Russian fairy-tales through the prism of post-modernism

This photo project, called “Russ Land,” is by renowned photographer Uldus Bakhtiozina from St. Petersburg
140 years ago one of the greatest fairy tale authors, Hans Christian Andersen, the father of The Little Mermaid and Thumbelina and many other wonderful characters, passed away. He, along with the Grimm brothers, Charles Perrault, Astrid Lindren and Alexander Pushkin, invented stories for children, most of which were based on folk tales. That is why fairy tales in every culture seem similar. It’s hard to know what such authors borrowed from national legends and what they invented, but that doesn’t change anything.
This photo project, called “Russ Land,” is made by renowned photographer Uldus Bakhtiozina from St. Petersburg. She revamps the image of some of Russia’s best loved fairy-tale characters.  // Vasilisa Mikulishna comes from a folk legend about a wise and courageous woman who dresses up as a man to save her husband's life. Early Slavic feminism in a nutshell.
The Firebird (Zhar-ptitsa) is a Russian version of the legend of the Phoenix. Usually the bird is a lure for brave young men who seek fame and fortune. The Firebird is a large bird of extraordinary beauty, enveloped in fire. Despite this magnificent appearance, it’s easy to capture the Firebird for illicitly eating the apples in the Tsar’s garden.
Masha and the Bear is a fairy tale about a little girl who loses her way in the forest and stumbles across an izba (log house), home to a family of bears. Only her quick-wittedness saves her from death.
Baba Yaga is one of the most frequently encountered characters in fairy tales. She’s most often found as the owner of a wooden hut on chicken legs, or as the guardian of the way into a wild wood. And she doesn’t let just anyone pass. Baba Yaga tests the hero’s nerve and courage. And if he proves worthy, she helps him along his way with his task, giving him talismans that will aid his work.
Ivan the Fool doesn’t think before acting, and often does things randomly. Other people don’t take him seriously – at best they treat him like a fool, and at worst they push him around. Yet somehow he always blunders through thanks to some miraculous assistance, and ends up achieving feats that not even heroes can manage.
Ryaba the Hen is the first fairy tale that Russian parents usually tell their toddlers. It's a tragic story about an old couple and their hen that lays a golden egg, which doesn’t bring them happiness.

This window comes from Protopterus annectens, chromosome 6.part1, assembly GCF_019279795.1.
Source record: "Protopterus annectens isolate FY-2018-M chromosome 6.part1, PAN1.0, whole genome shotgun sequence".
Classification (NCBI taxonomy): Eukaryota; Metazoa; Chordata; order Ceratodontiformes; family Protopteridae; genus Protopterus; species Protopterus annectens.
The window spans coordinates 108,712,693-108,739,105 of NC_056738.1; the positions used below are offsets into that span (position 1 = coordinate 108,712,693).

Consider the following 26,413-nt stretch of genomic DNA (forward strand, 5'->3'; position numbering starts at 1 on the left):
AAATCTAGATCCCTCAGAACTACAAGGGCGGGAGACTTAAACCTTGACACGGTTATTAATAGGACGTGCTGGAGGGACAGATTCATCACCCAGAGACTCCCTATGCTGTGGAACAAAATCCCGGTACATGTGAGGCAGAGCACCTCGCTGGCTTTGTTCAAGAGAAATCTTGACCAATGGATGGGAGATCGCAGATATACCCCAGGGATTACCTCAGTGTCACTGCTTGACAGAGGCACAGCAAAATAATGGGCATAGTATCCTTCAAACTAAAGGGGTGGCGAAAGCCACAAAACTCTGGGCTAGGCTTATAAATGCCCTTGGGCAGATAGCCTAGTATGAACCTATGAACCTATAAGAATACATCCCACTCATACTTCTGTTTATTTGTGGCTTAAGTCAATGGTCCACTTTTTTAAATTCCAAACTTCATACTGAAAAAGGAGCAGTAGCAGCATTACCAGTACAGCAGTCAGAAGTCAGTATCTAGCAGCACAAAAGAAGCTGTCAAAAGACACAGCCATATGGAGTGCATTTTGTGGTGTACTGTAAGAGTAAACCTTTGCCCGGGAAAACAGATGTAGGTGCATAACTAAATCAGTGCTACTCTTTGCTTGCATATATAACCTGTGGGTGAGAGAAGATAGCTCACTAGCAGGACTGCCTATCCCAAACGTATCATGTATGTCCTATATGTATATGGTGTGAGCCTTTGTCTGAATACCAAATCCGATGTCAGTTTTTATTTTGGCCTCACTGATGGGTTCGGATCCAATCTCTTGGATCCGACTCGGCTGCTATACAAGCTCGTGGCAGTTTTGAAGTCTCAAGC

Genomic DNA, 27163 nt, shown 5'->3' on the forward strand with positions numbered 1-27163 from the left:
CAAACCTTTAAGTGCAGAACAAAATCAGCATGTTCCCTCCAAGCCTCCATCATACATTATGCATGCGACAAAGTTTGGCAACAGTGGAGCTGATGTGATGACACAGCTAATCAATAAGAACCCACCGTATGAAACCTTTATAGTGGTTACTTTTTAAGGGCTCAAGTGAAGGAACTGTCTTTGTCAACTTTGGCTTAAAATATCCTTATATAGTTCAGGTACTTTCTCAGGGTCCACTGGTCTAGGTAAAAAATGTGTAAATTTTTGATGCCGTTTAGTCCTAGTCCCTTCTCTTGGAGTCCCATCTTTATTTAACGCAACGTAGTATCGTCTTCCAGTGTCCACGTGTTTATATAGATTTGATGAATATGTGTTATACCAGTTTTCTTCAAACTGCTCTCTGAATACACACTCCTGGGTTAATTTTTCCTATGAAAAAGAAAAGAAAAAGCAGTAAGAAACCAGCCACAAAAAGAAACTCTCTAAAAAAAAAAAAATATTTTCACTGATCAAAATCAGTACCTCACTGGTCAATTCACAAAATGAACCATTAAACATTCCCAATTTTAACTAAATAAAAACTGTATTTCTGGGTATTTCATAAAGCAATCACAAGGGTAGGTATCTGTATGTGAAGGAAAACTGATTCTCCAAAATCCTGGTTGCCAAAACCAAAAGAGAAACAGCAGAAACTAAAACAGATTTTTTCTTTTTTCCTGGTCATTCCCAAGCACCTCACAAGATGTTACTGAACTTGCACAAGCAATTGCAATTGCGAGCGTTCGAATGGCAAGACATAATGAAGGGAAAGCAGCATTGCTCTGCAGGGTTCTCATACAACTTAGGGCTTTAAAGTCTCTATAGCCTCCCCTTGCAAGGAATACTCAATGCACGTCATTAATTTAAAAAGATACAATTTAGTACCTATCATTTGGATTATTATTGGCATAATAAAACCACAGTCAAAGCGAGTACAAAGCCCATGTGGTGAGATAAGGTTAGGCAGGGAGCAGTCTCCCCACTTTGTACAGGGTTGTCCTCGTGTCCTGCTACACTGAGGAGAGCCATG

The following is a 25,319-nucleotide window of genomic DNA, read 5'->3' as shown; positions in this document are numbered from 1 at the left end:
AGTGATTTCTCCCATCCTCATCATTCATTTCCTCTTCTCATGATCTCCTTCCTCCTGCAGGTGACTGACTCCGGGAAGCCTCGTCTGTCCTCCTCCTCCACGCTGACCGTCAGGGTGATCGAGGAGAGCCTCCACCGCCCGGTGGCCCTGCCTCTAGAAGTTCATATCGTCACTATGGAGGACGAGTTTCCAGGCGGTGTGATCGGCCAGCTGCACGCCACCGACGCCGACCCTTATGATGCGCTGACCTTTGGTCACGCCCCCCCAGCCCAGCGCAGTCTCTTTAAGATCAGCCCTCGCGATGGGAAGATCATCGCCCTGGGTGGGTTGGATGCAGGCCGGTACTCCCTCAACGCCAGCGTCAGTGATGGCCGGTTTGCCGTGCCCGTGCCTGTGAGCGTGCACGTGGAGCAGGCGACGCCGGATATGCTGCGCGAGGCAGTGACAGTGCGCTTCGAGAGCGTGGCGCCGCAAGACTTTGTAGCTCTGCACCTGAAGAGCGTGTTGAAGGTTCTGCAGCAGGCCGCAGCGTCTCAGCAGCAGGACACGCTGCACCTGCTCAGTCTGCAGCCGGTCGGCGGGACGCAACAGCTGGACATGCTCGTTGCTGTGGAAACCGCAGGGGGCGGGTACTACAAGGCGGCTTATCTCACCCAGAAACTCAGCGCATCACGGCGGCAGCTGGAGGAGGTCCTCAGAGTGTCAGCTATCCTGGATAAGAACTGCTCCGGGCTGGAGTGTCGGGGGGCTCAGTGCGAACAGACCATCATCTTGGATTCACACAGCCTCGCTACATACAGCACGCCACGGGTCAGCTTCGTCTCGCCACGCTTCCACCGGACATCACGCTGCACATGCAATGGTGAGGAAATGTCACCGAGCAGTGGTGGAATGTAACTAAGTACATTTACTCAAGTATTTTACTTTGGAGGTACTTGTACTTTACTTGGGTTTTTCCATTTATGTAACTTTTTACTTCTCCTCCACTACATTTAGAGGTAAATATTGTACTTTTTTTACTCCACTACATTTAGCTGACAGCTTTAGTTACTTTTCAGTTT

Tsarevna—the Eastern European version of Snow White/Sleeping Beauty—has left the home of the seven knights, or bogatyrs, and ventured forth into the dangerous world. But she still carries their images close to her as a protective talisman.
Bogatyrs, a brotherhood of men living in the forest, have a huge power and they're often even immortal. The fairy tale about the dead princess and 7 bogatyrs is known to Russian children retold by Alexander Pushkin.
The fairy tale about Frog Princess has the whole gamut of fantastic elements. Here you’ll find ritual, as the Crown Prince finds the frog with the aid of an arrow; there’s the breaking of rules – Ivan burns the frog’s skin, and loses his beloved; and in penalty for his transgression, he is assigned a trial which he must endure, in order to win his dear froggy back again.
This pic is called Dragon Spirit, which is probably evoked by the 3-headed dragon Zmey Gorynich — the most dastardly of all Russian villains. Uldus Bakhtiozina decided not to make three scary dragon heads out of papier-mache — that would be too obvious. Here we see just hands with three cigarettes, a subtle hint.
The Tale of the Fisherman and the Fish was also written by Pushkin and based on a folk legend. A simple fisherman catches a magic golden fish that can speak and grants three wishes in exchange for freedom.
Uldus does not simply copy primitive ancient Russian dress and wear the obvious kokoshnik (headdress). She greatly refines these images, adds her own vision and value. She analyzes Russian fairy tales with a loving and, yes, slightly ironical eye. Imagine if Sofia Coppola were making film about Ancient Rus, inspired by Vasilisa the Wise instead of Marie Antoinette, she'd come up with something like this.
The Scarlet Flower by Russian author Aksakov is based on a folk story that tells about a bewitched young man turned into a beast and a young maiden who removes the spell through her sincere love. Yes, it's a version of the famous Beauty and the Beast. // All costumes and details were made by the photographer, who was also the model for most of the photos. The series is still growing. There are still so many beautiful legends to tell, so many inspiring wisdoms to believe in.

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